What Are the Benefits of Change Management?

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With the rate of evolution and ongoing competitiveness that characterize the modern world of business, the ability of organizations to adapt their offerings and internal operations has taken on a new level of importance. Technology and communication are always moving forwards, and customer expectations are in a constant state of flux. To survive and thrive, businesses must be prepared to facilitate changes to the way they do things – not that this is becoming any easier.

To make the most of a change or transformation initiative, a business must be prepared to follow a well-structured process, utilizing familiar tools and techniques not only to implement the change itself but also to prepare the rest of the organization. Indeed, communicating with the humans who will be involved in or impacted by any proposed changes is essential for removing potential obstacles and optimizing the resulting benefits.

The APMG Change Management framework was designed by transformation specialists to clarify and facilitate the process of organizational change management. It provides a structured and demonstrably effective approach to planning and advocating for change while also ensuring that it goes off with minimal opposition or disruption. This translates directly into improving the resulting ROIs of change initiatives, as well as the satisfaction of customers and clients.

So, what exactly are the benefits of transformation management according to the APMG Change Management methodology?

What kind of benefits does the Change Management framework offer?

A clear framework based on best practices

When it comes to change or project management, familiarity with your process is key. Gaining experience with a proven set of best practices will drastically improve a change manager’s abilities, as well as the benefits they can offer to their business. That being said, these practices must also be based on genuine insight to be truly effective.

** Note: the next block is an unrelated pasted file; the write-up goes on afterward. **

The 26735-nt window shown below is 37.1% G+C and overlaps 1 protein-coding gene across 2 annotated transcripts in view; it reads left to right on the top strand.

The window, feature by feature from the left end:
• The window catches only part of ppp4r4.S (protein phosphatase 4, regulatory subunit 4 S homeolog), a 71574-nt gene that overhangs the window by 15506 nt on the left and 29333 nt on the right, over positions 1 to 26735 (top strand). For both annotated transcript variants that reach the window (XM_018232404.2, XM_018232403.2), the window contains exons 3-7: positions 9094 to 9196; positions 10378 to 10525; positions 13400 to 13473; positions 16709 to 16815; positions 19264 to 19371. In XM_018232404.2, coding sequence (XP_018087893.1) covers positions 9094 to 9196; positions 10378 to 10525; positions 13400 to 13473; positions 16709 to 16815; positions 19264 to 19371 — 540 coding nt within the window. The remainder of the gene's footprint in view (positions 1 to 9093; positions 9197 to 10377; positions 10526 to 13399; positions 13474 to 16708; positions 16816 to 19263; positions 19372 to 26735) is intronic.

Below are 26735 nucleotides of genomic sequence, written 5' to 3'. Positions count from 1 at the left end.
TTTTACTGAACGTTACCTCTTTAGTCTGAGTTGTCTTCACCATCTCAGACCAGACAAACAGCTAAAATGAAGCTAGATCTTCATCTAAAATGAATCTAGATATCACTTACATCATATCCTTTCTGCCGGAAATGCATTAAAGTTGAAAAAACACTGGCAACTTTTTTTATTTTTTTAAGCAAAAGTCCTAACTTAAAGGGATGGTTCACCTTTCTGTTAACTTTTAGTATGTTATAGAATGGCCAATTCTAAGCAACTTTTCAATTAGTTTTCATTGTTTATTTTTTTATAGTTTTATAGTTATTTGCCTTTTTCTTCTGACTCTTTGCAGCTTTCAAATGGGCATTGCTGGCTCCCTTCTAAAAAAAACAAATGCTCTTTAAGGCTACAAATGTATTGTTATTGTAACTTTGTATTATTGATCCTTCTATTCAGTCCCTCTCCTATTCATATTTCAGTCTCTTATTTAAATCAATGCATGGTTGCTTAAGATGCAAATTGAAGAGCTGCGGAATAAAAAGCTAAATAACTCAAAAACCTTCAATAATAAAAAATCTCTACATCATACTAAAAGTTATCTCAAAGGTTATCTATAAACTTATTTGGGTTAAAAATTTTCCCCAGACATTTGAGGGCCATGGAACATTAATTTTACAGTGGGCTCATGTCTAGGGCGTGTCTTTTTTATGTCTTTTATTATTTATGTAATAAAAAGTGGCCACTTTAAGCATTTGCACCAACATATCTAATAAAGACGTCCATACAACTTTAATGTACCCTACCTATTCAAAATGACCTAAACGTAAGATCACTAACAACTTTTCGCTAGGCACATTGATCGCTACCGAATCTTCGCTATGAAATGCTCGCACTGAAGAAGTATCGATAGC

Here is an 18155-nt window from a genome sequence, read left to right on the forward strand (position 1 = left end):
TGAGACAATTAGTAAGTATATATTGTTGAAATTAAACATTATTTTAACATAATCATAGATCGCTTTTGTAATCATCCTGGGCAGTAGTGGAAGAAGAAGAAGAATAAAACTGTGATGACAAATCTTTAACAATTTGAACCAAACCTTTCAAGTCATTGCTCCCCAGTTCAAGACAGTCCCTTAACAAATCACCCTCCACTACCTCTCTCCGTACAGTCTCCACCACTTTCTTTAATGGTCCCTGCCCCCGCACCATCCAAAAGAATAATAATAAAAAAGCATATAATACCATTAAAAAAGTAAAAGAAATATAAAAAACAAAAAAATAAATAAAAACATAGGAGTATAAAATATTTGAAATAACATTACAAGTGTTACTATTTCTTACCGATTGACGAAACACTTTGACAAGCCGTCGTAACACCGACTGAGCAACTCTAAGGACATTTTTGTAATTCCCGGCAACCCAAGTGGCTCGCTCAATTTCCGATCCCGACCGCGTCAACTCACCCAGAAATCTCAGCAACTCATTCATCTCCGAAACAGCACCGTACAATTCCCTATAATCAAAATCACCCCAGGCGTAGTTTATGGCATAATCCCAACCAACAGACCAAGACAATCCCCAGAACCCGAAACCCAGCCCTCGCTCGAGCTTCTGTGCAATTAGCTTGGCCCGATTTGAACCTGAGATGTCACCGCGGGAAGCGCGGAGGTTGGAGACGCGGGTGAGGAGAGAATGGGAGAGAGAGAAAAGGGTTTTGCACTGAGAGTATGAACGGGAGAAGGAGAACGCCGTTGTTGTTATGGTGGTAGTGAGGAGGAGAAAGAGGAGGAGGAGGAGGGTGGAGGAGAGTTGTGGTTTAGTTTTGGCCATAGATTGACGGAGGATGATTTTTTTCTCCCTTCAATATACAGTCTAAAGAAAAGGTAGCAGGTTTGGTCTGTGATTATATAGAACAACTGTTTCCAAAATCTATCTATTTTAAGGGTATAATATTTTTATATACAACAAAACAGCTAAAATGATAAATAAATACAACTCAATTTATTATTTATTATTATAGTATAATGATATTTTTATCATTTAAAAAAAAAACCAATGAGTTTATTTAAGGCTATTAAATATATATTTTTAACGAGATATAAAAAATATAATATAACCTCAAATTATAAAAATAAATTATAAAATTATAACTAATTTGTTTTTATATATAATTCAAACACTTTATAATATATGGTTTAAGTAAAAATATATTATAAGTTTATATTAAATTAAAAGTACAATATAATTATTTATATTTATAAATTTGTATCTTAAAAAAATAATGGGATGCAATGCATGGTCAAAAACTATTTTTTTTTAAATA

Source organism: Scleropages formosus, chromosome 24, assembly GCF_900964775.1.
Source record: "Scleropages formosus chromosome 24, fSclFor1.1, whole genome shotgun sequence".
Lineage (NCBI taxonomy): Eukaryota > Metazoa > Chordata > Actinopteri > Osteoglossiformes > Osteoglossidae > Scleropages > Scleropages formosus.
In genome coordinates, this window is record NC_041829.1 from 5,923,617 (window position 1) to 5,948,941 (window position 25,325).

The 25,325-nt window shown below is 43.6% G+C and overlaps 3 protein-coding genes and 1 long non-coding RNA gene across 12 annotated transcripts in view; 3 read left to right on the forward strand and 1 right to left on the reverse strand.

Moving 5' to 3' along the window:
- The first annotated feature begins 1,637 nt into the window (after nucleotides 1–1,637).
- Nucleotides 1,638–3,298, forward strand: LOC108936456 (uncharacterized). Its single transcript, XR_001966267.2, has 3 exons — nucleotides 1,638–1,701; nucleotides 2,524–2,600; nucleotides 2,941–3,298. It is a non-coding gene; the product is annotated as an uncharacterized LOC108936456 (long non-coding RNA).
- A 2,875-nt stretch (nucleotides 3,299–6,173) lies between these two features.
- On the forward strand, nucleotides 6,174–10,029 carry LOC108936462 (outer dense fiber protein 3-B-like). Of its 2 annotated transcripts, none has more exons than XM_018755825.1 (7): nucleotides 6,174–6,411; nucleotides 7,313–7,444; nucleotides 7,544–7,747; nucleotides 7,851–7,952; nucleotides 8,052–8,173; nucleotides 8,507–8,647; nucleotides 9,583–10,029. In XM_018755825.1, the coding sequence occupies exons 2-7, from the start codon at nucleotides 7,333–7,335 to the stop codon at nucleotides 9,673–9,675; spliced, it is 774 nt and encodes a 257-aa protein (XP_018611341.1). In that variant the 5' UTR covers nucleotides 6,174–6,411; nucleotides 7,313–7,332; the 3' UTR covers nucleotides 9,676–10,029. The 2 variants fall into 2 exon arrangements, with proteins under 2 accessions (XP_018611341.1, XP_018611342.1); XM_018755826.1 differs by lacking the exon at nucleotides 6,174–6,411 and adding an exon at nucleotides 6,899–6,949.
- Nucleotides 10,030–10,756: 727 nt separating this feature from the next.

The APMG Change Management certification syllabus was created alongside the Change Management Institute (CMI) and is based on the Change Management Body of Knowledge (CMBoK). In layman’s terms, this means that the framework itself is built on decades of experience from practitioners intimately familiar with the change management process and how it is continuing to evolve.

When comparing transformation management models and certificate programs, very few have the same pedigree on offer as the APMG Change Management framework.

Minimize risks and disruption

With limited support or direction, transformation projects will often experience limited results and severe wastage. At the same time, managers cannot simply force changes through, as this can be highly disruptive for daily tasks and even other key projects.

It is important to realize that the APMG framework is designed to adapt and fit into specific business environments, strategies, and so on. It could accurately be described as a blueprint for businesses to create their own bespoke frameworks for managing change according to their own priorities and concerns.